The Treasure Coast Art Association in Fort Pierce, FL hosted their first Slow Art Day this year for the Fort Pierce Art Club members in the home of member Jeanne Johansen.
The morning started with the participants sketching an internationally trained nude model, and was followed by an afternoon exploring art club members’ paintings through various interactive techniques.
Jeanne reported that one of the most fun techniques was to have everyone sit with their backs to the paintings and attempt to draw them as participant Barry Levine described them out loud.
New member, Carol Merrett, engaged the group by asking them to guess what her paintings were before she unveiled her acrylic textured paintings.
Scott Serafica, an art teacher from Texas, brought a beautiful oil still life to be observed. The group paired the artwork with a cup of fragrant tea to complement the teapot in the painting, which engaged the groups sense of smell as they slowly observed it.
The Treasure Coast Art Association is planning their next Slow Art Day event with the Backus Museum in April 2020, and we look forward to hearing what they have in store for their second event.
Yorkshire Sculpture Park (YSP) in West Bretton, UK hosted their third Slow Art Day, “Mindful Moments on Slow Art Day: To Breathe” by Kimsooja, a multi-disciplinary conceptual artist based in New York, Paris, and Seoul.
Participants were invited for a private viewing of Kimsooja’s immersive installation in the historic chapel at YSP, which used light and mirrors to explore the meditative qualities of space. The mirrored floor and diffraction film in the windows responded to changes in natural light, generating a kaleidoscope of changing colors and reflections.
This year’s event was part of a program of mindfulness and art events developed by Art and Wellbeing Practitioner Rachel Howfield Massey and Mindfulness Instructor Sally Edward of Kindmind. Together they invited the group to take off their shoes and stand, sit, and lie on the mirrored floor for forty minutes and notice the changes around them and within their own bodies.
The group silently experienced moments of awe and joy when light flooded the space, and periods of quiet contemplation as the intensity of light changed from moment to moment.
After the event, participants enjoyed hot drinks and pastries in the YSP Restaurant and took part in a gently facilitated discussion. They reported feeling a sense of heightened emotions and expansiveness. Here’s what one participant said:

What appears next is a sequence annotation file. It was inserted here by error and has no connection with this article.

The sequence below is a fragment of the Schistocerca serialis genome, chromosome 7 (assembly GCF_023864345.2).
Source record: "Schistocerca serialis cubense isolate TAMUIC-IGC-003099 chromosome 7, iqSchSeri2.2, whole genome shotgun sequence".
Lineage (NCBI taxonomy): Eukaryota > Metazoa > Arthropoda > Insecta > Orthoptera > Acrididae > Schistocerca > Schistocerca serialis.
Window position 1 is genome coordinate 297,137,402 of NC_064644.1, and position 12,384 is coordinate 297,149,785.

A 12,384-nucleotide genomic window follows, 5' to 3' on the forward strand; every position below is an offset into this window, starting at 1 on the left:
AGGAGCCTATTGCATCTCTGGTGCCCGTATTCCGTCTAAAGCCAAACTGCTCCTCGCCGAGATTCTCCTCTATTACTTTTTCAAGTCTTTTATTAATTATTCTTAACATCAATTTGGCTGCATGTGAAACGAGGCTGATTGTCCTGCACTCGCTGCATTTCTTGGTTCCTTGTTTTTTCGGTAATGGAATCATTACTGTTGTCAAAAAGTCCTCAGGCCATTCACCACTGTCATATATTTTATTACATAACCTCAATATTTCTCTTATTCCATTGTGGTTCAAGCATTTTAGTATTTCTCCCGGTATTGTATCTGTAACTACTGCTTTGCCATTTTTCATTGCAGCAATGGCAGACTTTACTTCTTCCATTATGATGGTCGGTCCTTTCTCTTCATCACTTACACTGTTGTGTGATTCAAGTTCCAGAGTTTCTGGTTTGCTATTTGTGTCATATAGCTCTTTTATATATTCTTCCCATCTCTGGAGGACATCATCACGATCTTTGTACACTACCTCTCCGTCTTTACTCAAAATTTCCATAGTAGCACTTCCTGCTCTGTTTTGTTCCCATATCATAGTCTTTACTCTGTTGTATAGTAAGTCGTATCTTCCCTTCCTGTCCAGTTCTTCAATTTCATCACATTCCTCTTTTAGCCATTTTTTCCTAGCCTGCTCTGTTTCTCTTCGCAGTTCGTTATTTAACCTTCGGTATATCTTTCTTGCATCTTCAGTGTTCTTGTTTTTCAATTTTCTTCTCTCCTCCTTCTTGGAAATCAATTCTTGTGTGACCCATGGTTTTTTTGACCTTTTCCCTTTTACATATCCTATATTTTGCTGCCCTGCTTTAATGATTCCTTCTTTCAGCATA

“I feel like we have been on a journey and travelled far and back safely. How lovely the simplicity of this – simple yet so powerful. I feel very relaxed and empowered with a new tool – how to ‘to be’ with art.”
We look forward to seeing what mindful and immersive experiences the Yorkshire Sculpture Park programs for Slow Art Day in 2020.
For Slow Art Day 2019, Hofstra University Museum of Art invited visitors from the surrounding Long Island, NY communities to look slowly at their exhibition, “Pushing Boundaries: American Art After World War II.”
The museum started their event by providing written prompts instructing participants how to slowly observe selected works. Nancy Richner, Museum Director, then facilitated a group conversation about each individual piece, which was followed by a light lunch.
Nancy reported that it was delightful to see the participants, without prompting, naturally engage in their own discussions about the selected works. They were so enthusiastic about the discussions that they also ventured to look at other works in the exhibition together.
“It was reaffirming to watch the visitors, who were initially strangers to each other, discuss insights and make new friends through their shared experience of slow looking,” she said.
We love to hear how Slow Art Day can facilitate new insights and friendships, and look forward to Hofstra University Museum of Art’s 7th Slow Art Day in 2020.
For Slow Art Day 2019, Butler Gallery in Kilkenny, Ireland invited visitors to slow down, focus, and connect with artworks in the exhibition: Poulaphouca: New Paintings & Works on Paper by Wicklow-based, Texas born artist Sam Reveles.
The event began with a guided meditation facilitated by Suzanne Martius, Hatha Yoga practitioner.
This was followed with a Slow Art looking session and guided discussion facilitated by Jean Mann, Interim Learning and Public Engagement Curator at Butler Gallery.
We look forward to what Butler Gallery comes up with for Slow Art Day 2020.